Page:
For more than two decades, the most intense rivalry in Fontana has been the Steelers vs. the Rebels.
Last Saturday, the rivalry was renewed in a unique way as alumni from Fontana High School and Fontana A.B. Miller High School squared off in a football game at Bruce Richardson Stadium on the Miller campus.
The hard-fought contest stayed close until the fourth quarter, when the Fohi squad, led by quarterback Joe Felix, pulled away for a 23-7 win.
"I had a lot of fun out here with opponents I had played against before," Felix said after the game. "It feels really good to come out here and get a victory and celebrate with my team."
Felix, who previously played semi-pro football and has since gone on to become a coach at Fohi, was named the game's Most Valuable Player.
Another standout for the Fohi alumni was Francis Tusa, a 2009 Steeler graduate who played last year for Chaffey College.
"It was fun," Tusa said. "When I went to Fohi, we didn't win anything, and so it was good to come back and win against our rival."
Fohi was the only high school in the city until Miller opened in 1991. In the early years of their head-to-head football battles, Fontana was victorious, but Miller became the dominant team during the past decade (until last fall, when the Steelers obtained a narrow win).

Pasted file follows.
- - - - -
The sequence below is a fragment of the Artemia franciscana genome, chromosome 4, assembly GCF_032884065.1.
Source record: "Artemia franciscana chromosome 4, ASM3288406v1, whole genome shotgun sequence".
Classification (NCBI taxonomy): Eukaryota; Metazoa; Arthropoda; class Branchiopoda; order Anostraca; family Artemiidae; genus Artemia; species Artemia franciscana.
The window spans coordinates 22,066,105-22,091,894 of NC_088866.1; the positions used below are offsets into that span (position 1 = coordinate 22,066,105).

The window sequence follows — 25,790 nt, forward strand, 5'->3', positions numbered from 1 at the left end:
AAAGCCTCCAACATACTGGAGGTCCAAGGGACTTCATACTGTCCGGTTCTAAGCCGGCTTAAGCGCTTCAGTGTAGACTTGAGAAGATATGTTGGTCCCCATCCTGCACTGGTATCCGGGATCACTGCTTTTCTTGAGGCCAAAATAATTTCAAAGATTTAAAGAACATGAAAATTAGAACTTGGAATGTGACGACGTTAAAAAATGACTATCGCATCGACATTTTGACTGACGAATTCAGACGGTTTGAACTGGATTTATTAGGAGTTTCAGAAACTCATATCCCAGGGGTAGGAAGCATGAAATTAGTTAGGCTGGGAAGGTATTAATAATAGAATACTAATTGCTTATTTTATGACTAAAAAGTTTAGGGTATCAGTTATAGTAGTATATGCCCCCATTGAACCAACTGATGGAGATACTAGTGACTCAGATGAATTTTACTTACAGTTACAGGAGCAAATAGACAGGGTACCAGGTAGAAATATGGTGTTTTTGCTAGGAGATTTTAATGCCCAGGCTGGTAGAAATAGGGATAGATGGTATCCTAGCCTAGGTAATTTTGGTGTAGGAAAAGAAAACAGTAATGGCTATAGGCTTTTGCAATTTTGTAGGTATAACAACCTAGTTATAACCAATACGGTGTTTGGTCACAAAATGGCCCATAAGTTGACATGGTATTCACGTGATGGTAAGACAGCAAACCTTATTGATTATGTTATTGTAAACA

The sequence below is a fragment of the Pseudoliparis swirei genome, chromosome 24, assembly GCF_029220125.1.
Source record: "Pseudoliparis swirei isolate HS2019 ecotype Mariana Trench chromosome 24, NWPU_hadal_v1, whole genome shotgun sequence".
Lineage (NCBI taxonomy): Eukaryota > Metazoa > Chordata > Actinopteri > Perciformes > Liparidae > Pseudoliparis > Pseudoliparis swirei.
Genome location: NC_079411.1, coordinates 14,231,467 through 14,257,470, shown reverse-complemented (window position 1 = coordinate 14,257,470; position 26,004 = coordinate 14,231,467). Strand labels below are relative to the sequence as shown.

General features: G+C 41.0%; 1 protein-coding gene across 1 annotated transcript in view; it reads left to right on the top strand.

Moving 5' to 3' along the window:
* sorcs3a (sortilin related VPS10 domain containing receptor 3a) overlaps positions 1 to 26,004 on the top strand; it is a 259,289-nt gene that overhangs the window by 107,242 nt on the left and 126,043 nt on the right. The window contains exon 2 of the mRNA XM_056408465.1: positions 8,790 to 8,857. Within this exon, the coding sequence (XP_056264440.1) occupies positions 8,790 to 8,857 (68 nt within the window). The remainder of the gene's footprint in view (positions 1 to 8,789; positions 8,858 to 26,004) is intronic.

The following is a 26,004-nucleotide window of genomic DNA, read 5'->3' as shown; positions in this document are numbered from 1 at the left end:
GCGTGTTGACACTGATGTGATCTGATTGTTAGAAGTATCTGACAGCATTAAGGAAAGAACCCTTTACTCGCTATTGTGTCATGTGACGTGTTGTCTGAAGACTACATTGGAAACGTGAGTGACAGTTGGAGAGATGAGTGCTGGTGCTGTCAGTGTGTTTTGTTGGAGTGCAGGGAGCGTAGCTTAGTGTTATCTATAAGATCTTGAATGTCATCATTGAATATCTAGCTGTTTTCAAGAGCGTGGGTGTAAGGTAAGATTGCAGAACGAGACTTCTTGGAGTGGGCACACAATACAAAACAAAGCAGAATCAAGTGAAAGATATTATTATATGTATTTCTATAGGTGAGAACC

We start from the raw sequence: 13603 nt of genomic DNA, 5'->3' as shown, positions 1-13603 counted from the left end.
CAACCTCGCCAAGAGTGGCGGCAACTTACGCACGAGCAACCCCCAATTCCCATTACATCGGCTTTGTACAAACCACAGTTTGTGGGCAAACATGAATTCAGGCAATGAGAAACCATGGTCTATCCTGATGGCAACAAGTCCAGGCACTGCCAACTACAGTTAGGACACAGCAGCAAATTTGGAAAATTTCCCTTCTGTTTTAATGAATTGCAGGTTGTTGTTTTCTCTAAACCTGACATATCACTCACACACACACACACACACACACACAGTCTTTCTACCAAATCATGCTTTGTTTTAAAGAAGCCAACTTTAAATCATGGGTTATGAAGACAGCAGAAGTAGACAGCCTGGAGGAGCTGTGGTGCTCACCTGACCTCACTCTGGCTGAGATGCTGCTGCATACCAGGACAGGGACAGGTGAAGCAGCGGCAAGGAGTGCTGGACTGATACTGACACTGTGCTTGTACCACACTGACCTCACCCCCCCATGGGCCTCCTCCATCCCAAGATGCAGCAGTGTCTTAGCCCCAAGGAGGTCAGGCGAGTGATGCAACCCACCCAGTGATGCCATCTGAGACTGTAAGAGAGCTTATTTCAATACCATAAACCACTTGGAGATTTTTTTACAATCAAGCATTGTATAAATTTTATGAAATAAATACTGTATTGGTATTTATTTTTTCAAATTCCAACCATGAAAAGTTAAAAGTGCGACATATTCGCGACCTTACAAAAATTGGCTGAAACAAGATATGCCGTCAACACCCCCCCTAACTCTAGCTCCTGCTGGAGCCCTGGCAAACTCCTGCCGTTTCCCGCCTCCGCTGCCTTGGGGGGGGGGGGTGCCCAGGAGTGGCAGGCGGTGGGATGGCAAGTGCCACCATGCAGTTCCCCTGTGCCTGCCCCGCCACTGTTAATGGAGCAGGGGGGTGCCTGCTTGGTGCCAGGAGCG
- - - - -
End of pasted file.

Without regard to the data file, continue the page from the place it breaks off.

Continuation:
In the alumni game, the Rebels took a 7-0 lead in the second quarter when quarterback Jacob Slouka sliced through the Fohi defense on a 70-yard touchdown run.
The Steelers responded with a safety by tackling a Rebel ballcarrier in the end zone.
Then Fohi drove to the Miller 1-yard line, and that's when the game's biggest controversy erupted. The Rebel defenders recovered an apparent fumble by Felix, but after conferring, the officials decided that Felix's forward progress had been stopped prior to the fumble, allowing the Steelers to keep possession of the football.
On the next play, Felix ran into the end zone to give Fohi a 9-7 lead.
The score stayed that way until the final period, when Felix threw two touchdown passes to give the Steelers a more comfortable margin.
The Rebels were able to move the ball sporadically, but the Steeler defense did a fine job of keeping them away from the end zone.
Toward the end, emotions started to run high and there was a brief scuffle between a few players. But after time expired, the teams shook hands and gathered at midfield for a post-game prayer.
Adrian Ramirez, a 2007 Miller graduate, said he enjoyed the experience of "putting the pads on again" one more time.
"The chance to be under the lights again — especially playing against Fohi again, our biggest rivals — was awesome," he said. "I couldn't sleep this whole week."
See video highlights here: